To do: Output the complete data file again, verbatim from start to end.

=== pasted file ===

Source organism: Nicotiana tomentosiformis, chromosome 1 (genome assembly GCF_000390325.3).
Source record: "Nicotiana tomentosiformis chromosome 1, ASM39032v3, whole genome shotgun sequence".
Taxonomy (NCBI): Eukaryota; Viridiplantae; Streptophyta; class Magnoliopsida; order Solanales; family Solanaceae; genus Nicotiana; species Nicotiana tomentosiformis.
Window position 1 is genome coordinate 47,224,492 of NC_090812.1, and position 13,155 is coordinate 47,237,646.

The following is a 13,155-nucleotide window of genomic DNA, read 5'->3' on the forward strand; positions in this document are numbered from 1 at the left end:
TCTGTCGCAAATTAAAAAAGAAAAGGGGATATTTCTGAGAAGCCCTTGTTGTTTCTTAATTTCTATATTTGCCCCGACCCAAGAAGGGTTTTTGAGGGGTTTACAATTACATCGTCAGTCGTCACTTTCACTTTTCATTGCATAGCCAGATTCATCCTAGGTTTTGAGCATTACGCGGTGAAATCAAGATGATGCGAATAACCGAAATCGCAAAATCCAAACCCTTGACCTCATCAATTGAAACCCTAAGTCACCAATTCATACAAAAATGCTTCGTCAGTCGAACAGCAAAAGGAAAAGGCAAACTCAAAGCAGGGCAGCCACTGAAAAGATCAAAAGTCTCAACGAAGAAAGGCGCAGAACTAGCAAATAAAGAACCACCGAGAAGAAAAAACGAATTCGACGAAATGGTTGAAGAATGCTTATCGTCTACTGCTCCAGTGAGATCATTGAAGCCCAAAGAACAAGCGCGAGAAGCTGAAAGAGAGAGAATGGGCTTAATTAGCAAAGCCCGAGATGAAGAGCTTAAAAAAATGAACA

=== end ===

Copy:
Source organism: Nicotiana tomentosiformis, chromosome 1 (genome assembly GCF_000390325.3).
Source record: "Nicotiana tomentosiformis chromosome 1, ASM39032v3, whole genome shotgun sequence".
Taxonomy (NCBI): Eukaryota; Viridiplantae; Streptophyta; class Magnoliopsida; order Solanales; family Solanaceae; genus Nicotiana; species Nicotiana tomentosiformis.
Window position 1 is genome coordinate 47,224,492 of NC_090812.1, and position 13,155 is coordinate 47,237,646.

The following is a 13,155-nucleotide window of genomic DNA, read 5'->3' on the forward strand; positions in this document are numbered from 1 at the left end:
TCTGTCGCAAATTAAAAAAGAAAAGGGGATATTTCTGAGAAGCCCTTGTTGTTTCTTAATTTCTATATTTGCCCCGACCCAAGAAGGGTTTTTGAGGGGTTTACAATTACATCGTCAGTCGTCACTTTCACTTTTCATTGCATAGCCAGATTCATCCTAGGTTTTGAGCATTACGCGGTGAAATCAAGATGATGCGAATAACCGAAATCGCAAAATCCAAACCCTTGACCTCATCAATTGAAACCCTAAGTCACCAATTCATACAAAAATGCTTCGTCAGTCGAACAGCAAAAGGAAAAGGCAAACTCAAAGCAGGGCAGCCACTGAAAAGATCAAAAGTCTCAACGAAGAAAGGCGCAGAACTAGCAAATAAAGAACCACCGAGAAGAAAAAACGAATTCGACGAAATGGTTGAAGAATGCTTATCGTCTACTGCTCCAGTGAGATCATTGAAGCCCAAAGAACAAGCGCGAGAAGCTGAAAGAGAGAGAATGGGCTTAATTAGCAAAGCCCGAGATGAAGAGCTTAAAAAAATGAACA